"It was imprudent of us, in the first place, to become authors. We could have become something regular, but we managed not to.
We were lucky, but we were also determined." Roy Blount Jr

"I don’t change the facts to enhance the drama. I think of it the other way round, the drama has got to fit the facts,
and it’s your job as a writer to find the shape in real life."
Hilary Mantel

Thursday, August 23, 2007

Friends Found, Friends Lost

Regular visitors know what a softie I am for sunsets. Here's the one I was admiring from the window of our suite on Tuesday evening.

Each day of our Montréal trip was one more perfect pearl added to a growing string...the last one was no different, but it had an even richer luster. The Chap and I were privileged to meet Beth and her husband J. We spent a morning together, starting with coffee and nibbles in a notorious park an easy walk from our hotel, and culminating in an amazing dim sum lunch, also nearby.

Because we have several special friends in common, we're writers with cameras, and I'm a devoted reader of her beautiful blog, it wasn't at all like being with strangers. There was already a connection. We'll always be grateful for their enthusiastic sharing of their city and look forward to our next encounter...on our turf as well, so we can return their lavish hospitality towards us.

As I was escorting them to the elevator, the doors opened and someone exited with a pair of fluffy white dogs on leashes. I didn't realise the hotel permitted canines. Not that we travel with ours, except to our other house, but it got me thinking about it.

Away we drove in the early afternoon, headed south. We stopped at a new-ish outlet mall near a ski mountain, and luckily it included a Tim Horton's--an opportunity to stock up on our favourite type of timbits, roussettes au miel.

My artistic homage to timbits:

Their advertising department needs to hire me, don't you agree?

I was equally admiring of a many-petaled rugosa rose at the edge of the car park.

We reached the border in good time and trawled the Duty Free for interesting items. The Chap came away with some Martinique rum. I found a nifty Montréal souvenir mug decorated with my favourite views. And a very spiffy handbag (oh, dear, that's two I bought in Quebec), plus a birthday gift for a longtime writer friend, who of late has become a fellow blogger (I won't say how old she's about to be, but most people consider it a milestone).

I snapped the inevitable photo of the sign outside the Duty Free Shop. Most people translate it to mean "No Dogs!" but we think it means "No Lola!" because it looks so much like her. Only she's got a nicer, longer tail.


There was no line for autos (only 18-wheelers) at the border (miracle!), and no one behind us, so we quizzed the nice Customs official about what documentation is required to travel back and forth across the border with dogs. Not that we're definitely planning to.

We broke our journey at St. Johnsbury, Vermont, with a return trip up to Dog Mountain--deserving of its own posting.

On reaching the Capital Region we left the interstate and passed very near the church of my priest friend who died. I cried a little bit. (His death was caused by a rare congenital heart defect that went undetected throughout his life, discovered only in the autopsy.)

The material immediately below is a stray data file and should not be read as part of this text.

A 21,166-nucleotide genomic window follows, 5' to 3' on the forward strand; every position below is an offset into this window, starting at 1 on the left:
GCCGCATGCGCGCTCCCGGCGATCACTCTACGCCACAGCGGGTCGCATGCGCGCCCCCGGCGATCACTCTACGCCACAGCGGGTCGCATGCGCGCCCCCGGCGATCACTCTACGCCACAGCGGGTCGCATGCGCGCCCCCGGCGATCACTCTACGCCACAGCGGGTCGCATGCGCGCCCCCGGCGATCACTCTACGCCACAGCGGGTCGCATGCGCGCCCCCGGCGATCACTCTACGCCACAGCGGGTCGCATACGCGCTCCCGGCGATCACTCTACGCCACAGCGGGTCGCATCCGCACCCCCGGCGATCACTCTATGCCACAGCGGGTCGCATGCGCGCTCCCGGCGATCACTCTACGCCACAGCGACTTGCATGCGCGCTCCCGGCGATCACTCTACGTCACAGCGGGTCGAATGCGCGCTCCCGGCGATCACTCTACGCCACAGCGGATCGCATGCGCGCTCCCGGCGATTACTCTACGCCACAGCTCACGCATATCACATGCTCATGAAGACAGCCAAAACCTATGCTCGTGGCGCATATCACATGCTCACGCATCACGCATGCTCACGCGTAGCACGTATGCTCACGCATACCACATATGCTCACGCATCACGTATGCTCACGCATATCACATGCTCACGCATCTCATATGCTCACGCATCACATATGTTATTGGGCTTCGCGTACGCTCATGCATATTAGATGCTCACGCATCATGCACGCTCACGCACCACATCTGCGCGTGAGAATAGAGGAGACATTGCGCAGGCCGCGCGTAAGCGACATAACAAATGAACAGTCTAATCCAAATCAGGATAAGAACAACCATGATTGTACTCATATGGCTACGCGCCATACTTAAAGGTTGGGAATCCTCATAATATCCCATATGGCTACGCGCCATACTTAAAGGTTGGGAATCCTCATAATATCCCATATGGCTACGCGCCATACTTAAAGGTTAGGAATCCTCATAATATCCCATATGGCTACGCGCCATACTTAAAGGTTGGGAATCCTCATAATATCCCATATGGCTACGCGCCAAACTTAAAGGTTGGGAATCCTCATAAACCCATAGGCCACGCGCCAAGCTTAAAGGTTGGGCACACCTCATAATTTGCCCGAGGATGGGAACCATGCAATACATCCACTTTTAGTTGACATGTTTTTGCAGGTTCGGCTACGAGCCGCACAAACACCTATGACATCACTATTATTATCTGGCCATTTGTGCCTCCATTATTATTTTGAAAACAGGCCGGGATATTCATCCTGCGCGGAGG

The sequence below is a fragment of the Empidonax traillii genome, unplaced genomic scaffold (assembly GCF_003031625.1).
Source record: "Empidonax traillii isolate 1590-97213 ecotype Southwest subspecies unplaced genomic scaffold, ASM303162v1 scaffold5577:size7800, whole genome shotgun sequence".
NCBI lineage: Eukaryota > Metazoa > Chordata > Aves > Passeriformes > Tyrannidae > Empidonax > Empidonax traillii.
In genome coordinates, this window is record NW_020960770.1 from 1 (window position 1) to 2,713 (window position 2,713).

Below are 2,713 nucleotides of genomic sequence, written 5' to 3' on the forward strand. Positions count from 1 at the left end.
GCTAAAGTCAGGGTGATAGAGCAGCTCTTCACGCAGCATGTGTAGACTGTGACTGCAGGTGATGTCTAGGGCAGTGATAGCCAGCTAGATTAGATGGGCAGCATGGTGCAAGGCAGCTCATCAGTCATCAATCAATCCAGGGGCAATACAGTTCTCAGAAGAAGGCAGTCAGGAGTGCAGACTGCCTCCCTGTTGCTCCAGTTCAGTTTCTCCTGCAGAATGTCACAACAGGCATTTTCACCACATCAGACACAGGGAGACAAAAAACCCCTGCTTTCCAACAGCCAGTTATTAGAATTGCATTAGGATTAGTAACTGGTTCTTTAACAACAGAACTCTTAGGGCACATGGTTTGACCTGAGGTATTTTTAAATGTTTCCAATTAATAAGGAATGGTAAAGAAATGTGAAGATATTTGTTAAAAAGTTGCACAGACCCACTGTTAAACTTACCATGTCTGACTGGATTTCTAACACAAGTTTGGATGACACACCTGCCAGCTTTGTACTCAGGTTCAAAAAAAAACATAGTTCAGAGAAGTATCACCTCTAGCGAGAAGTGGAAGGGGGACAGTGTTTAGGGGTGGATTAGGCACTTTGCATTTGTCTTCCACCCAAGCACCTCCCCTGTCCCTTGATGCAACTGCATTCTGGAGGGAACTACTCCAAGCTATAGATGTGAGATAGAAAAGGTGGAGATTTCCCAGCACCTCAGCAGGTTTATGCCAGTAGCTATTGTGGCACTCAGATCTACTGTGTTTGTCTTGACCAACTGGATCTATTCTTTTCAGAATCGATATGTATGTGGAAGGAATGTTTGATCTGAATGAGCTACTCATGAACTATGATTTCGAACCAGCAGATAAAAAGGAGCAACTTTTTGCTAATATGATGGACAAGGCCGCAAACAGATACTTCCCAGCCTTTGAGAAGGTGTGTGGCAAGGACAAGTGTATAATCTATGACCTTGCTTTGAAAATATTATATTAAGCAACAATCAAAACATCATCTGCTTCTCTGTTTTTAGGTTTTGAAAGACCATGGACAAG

At the supermarket, we ran into a friend and fellow parishioner from our own church.

Much closer to home, a wonderful meadow into which my friends the deer wander at dusk, and where I've seen groundhogs and mice (though not together) has been freshly carved up for a driveway and a future house. The old stone wall that the deer easily walk over has been breached to allow for the earth moving equipment, there's a deep, unsightly scar that will be the driveway, and hideous mounds of builders' fill piled up. It's a painful sight and I suppose it will continue to be. I've got used to seeing houses built in forest lots, but there's something about developing that wonderful broad, open space that tears at my heart.

On arrival our Lodge seemed so quiet and still (i.e. dogless), oh, so clean (doubtless a temporary condition), and the weather grey and cool. And roses are blooming.

This morning after the Chap headed off to work I collected the mail and the dogs from their kennel. Apparently they behaved very well. (Our friend the kennel-keeper always says that.) Jewel was happy to see me, as I expected, but wasn't freaked out by her first incarceration--she's so well-adjusted.

Soon as they got home, the fenced portion of the backyard was a blur of black and white as the three dogs raced around and around and around with dizzying speed. Lola was joining in the fun, and despite her fourteen and a half years managed to (almost) keep up with the two-year-olds. There was a lot of in-and-out at first--"We want to go outside and run! No, we want to be indoors with you! No--out! Now in!" Until eventually they collapsed here in my office--Ruth under the cavernous kneehole of my desk, Lola nearby, and Jewel crammed in between her and my chair, snoozing with a chew toy still clutched in her paws.

The expected news of a death came after all, I heard of it this morning. Nearly a month after his automobile accident, my friend's brother died yesterday. I wasn't acquainted with him but after all these weeks of praying for him and her and their family, it feels like another friend lost.

I have the very happy Montréal memories for comfort, and keeping busy is no problem--catching up on all that mail and return phone calls.

No comments: